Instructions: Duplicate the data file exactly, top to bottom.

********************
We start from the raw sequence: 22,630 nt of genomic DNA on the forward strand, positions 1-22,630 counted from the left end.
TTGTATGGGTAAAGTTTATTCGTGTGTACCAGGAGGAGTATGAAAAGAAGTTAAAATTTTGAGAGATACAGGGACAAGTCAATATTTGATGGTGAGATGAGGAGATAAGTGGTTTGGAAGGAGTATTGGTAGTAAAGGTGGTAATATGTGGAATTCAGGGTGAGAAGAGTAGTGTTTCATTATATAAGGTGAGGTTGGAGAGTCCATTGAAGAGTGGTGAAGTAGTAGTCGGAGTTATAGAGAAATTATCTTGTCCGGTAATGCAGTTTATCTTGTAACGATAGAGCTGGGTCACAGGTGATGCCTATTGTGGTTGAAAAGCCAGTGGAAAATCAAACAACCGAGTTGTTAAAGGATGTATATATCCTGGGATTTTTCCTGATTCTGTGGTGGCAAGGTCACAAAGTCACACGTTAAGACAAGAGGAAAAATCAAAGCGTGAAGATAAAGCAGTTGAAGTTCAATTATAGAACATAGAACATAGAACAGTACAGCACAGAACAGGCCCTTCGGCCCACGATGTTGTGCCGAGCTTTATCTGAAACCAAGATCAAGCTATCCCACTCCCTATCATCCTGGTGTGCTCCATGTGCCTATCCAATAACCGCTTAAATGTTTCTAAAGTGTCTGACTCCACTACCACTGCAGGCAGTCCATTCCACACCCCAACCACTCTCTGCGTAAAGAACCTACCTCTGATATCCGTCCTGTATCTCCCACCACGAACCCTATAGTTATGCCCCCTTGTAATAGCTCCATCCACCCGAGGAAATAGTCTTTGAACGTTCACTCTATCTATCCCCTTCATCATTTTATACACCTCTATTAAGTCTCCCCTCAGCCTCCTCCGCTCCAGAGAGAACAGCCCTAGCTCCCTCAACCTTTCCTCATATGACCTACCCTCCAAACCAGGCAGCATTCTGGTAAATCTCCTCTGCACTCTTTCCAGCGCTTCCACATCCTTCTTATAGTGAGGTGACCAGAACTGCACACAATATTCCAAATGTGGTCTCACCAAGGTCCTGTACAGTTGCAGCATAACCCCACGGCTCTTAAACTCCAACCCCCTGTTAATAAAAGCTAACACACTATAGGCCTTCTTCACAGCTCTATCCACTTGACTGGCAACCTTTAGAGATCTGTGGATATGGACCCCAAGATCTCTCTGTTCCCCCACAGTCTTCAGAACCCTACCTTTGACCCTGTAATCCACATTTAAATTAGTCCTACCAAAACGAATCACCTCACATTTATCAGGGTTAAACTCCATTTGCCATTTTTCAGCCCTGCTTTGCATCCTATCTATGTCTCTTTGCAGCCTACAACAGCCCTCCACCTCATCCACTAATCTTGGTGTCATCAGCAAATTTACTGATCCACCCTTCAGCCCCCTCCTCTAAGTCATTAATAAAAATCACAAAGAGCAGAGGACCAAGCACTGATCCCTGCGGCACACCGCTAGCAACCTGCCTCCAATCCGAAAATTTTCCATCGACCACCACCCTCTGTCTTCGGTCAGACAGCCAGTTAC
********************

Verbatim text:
We start from the raw sequence: 22,630 nt of genomic DNA on the forward strand, positions 1-22,630 counted from the left end.
TTGTATGGGTAAAGTTTATTCGTGTGTACCAGGAGGAGTATGAAAAGAAGTTAAAATTTTGAGAGATACAGGGACAAGTCAATATTTGATGGTGAGATGAGGAGATAAGTGGTTTGGAAGGAGTATTGGTAGTAAAGGTGGTAATATGTGGAATTCAGGGTGAGAAGAGTAGTGTTTCATTATATAAGGTGAGGTTGGAGAGTCCATTGAAGAGTGGTGAAGTAGTAGTCGGAGTTATAGAGAAATTATCTTGTCCGGTAATGCAGTTTATCTTGTAACGATAGAGCTGGGTCACAGGTGATGCCTATTGTGGTTGAAAAGCCAGTGGAAAATCAAACAACCGAGTTGTTAAAGGATGTATATATCCTGGGATTTTTCCTGATTCTGTGGTGGCAAGGTCACAAAGTCACACGTTAAGACAAGAGGAAAAATCAAAGCGTGAAGATAAAGCAGTTGAAGTTCAATTATAGAACATAGAACATAGAACAGTACAGCACAGAACAGGCCCTTCGGCCCACGATGTTGTGCCGAGCTTTATCTGAAACCAAGATCAAGCTATCCCACTCCCTATCATCCTGGTGTGCTCCATGTGCCTATCCAATAACCGCTTAAATGTTTCTAAAGTGTCTGACTCCACTACCACTGCAGGCAGTCCATTCCACACCCCAACCACTCTCTGCGTAAAGAACCTACCTCTGATATCCGTCCTGTATCTCCCACCACGAACCCTATAGTTATGCCCCCTTGTAATAGCTCCATCCACCCGAGGAAATAGTCTTTGAACGTTCACTCTATCTATCCCCTTCATCATTTTATACACCTCTATTAAGTCTCCCCTCAGCCTCCTCCGCTCCAGAGAGAACAGCCCTAGCTCCCTCAACCTTTCCTCATATGACCTACCCTCCAAACCAGGCAGCATTCTGGTAAATCTCCTCTGCACTCTTTCCAGCGCTTCCACATCCTTCTTATAGTGAGGTGACCAGAACTGCACACAATATTCCAAATGTGGTCTCACCAAGGTCCTGTACAGTTGCAGCATAACCCCACGGCTCTTAAACTCCAACCCCCTGTTAATAAAAGCTAACACACTATAGGCCTTCTTCACAGCTCTATCCACTTGACTGGCAACCTTTAGAGATCTGTGGATATGGACCCCAAGATCTCTCTGTTCCCCCACAGTCTTCAGAACCCTACCTTTGACCCTGTAATCCACATTTAAATTAGTCCTACCAAAACGAATCACCTCACATTTATCAGGGTTAAACTCCATTTGCCATTTTTCAGCCCTGCTTTGCATCCTATCTATGTCTCTTTGCAGCCTACAACAGCCCTCCACCTCATCCACTAATCTTGGTGTCATCAGCAAATTTACTGATCCACCCTTCAGCCCCCTCCTCTAAGTCATTAATAAAAATCACAAAGAGCAGAGGACCAAGCACTGATCCCTGCGGCACACCGCTAGCAACCTGCCTCCAATCCGAAAATTTTCCATCGACCACCACCCTCTGTCTTCGGTCAGACAGCCAGTTAC